The first two games for the United States have come and gone at the 2021 World Juniors, leaving behind a disappointing loss and an inferior opponent’s trouncing. Standing out among the plethora of high draft picks scattered throughout the USA lineup is New York Rangers’ fifth-round selection, Brett Berard.
At 5-foot-9, the undersized Berard fell in the 2020 NHL Draft, leading the Rangers to select what they believed to be a high-value pick late. A member of the US National U18 Team, Berard finished third in points with 34, behind second-round selection Thomas Bordeleau and 2021 draft-eligible player Matthew Beniers.
His motor and puck skills were well known, but the Providence College freshman’s ability to handle the game’s physical aspect raised concerns amongst scouts. Those concerns over the United States’ first two matchups have been put to bed, as Berard’s ferociousness on the forecheck and willingness to drive the net have been evident throughout.
In the opening game loss to Russia, Berard stood out in limited minutes for the Americans. He was physical and tenacious, forcing Russia’s defensemen into turnovers and setting up his teammates on some near misses. Entering the tournament as the 13th forward, Berard’s connection with USA and Providence College head coach Nate Leaman seemed to be his ticket onto the roster.
Eye-Opening Game 2
But it was evident after that first matchup that Leaman understood Berard’s ability to impact games even when his opportunities were scarce. He entered that game as a fourth-line option, but his play alongside his linemates earned the trio a promotion for the Americans’ second contest. Bumped up to the third line, Berard and company took advantage of a subpar Austrian squad, going on a rampage in an 11-0 win.
Berard scored an absolute beauty, picking up a loose puck in his own end and turning on the jets, streaking past the Austrian defenders for a sleek highlight-reel goal. The speed, strength, and finish displayed on the goal are all signs that Berard’s stature will not deter the forward when attacking offensively. Yes, the goal came against weaker competition, but it still showcases an array of talent that Rangers’ fans may not have been aware of prior.
The Rhode Island native added two helpers in addition to his goal, capping off a great evening with a three-point night. His offensive output is secondary to his two-way game, and to expect him to duplicate that offensive performance against superior opponents is nonsensical. The effort he exhibits without the puck is the same as the effort he exhibits with it – a character trait that is rare in younger players.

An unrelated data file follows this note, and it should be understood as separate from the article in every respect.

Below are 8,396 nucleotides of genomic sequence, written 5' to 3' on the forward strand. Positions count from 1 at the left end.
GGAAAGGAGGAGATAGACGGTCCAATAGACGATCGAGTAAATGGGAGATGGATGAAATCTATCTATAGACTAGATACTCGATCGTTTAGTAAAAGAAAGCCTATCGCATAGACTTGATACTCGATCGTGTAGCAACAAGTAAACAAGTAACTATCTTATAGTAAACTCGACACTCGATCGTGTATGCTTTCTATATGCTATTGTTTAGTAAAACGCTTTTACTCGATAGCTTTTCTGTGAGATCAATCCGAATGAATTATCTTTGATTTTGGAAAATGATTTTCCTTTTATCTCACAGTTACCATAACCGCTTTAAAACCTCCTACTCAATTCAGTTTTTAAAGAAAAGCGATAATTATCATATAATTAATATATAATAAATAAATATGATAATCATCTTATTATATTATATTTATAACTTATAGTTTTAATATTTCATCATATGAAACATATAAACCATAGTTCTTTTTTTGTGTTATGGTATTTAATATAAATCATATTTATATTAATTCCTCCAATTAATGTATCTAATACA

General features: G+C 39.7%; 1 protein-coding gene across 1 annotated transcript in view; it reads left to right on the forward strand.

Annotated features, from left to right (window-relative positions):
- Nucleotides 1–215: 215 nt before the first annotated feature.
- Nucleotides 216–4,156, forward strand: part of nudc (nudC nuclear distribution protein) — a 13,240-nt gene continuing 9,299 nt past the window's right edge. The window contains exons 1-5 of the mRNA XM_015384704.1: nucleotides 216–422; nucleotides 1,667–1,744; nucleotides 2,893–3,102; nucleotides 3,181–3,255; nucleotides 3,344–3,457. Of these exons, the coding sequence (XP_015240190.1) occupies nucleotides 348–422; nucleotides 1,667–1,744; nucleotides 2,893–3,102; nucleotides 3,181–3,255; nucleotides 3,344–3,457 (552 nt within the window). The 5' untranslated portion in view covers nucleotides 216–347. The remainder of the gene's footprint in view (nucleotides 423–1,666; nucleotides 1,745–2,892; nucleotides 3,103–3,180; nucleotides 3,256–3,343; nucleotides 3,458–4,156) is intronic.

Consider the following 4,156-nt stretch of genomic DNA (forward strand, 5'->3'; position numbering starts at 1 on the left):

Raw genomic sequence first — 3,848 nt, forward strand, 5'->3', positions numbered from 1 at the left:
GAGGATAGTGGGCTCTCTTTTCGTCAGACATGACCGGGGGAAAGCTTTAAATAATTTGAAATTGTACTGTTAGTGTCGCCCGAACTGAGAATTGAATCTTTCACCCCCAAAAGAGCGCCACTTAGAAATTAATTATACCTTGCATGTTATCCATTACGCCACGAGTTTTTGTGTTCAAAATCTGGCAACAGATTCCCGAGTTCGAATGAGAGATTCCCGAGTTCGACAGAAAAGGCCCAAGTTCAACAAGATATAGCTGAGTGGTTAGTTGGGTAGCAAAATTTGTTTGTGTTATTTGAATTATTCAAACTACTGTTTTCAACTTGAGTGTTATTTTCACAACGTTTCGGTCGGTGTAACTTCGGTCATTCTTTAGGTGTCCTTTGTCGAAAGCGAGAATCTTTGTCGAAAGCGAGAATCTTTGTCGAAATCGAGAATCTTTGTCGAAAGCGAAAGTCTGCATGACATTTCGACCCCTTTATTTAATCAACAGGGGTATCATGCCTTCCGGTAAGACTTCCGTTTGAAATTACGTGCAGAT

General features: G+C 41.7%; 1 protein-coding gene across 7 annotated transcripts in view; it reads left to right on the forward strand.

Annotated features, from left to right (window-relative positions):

Berard’s a Low Risk-High Reward
Any time you can get third-round value in the fifth, you have done a successful job as a scouting department and organization. The Rangers did just that, drafting both Berard and Evan Vierling, players rated much higher than where they were selected.
Berard shows that he can play at the NHL level, and the Rangers’ optimism in and patience with this young prospect could pay off in the future. Berard’s start to the tournament should not make fans believe he will be competing for a roster spot in the next couple of years, as he is still a work in progress. Rather, his start gives hope to the type of player he can blossom into under Leaman’s tutelage at Providence.
The focal point of the optimism surrounding Berard’s start is the style of hockey he plays. He isn’t flashy and won’t produce 70-plus points in a season, but his gritty, hard-nosed game would contrast wonderfully on a Rangers roster that is full of skilled forwards. The dirty areas are where he thrives, and it has been evident that his puck retrieval ability is extremely advanced.
There is a lot of tournament left, each offering Berard plenty of opportunities to raise his stock further. But so far, the Rangers’ front office and scouting department have to be salivating at their fifth-round selection’s play, and the steal he could very well become.
I have been an avid hockey fan my entire life and first laced-up skates at three. Now, I am a 22-year-old from Brooklyn, NY, looking to share my passion for hockey through my writing and podcasting. My show, The Backcheck, covers New York hockey and the NHL and is featured on The Hockey Writer’s Podcast Network. As a columnist, I cover the New York Rangers, doing my best to analyze the team from my unique perspective thoroughly.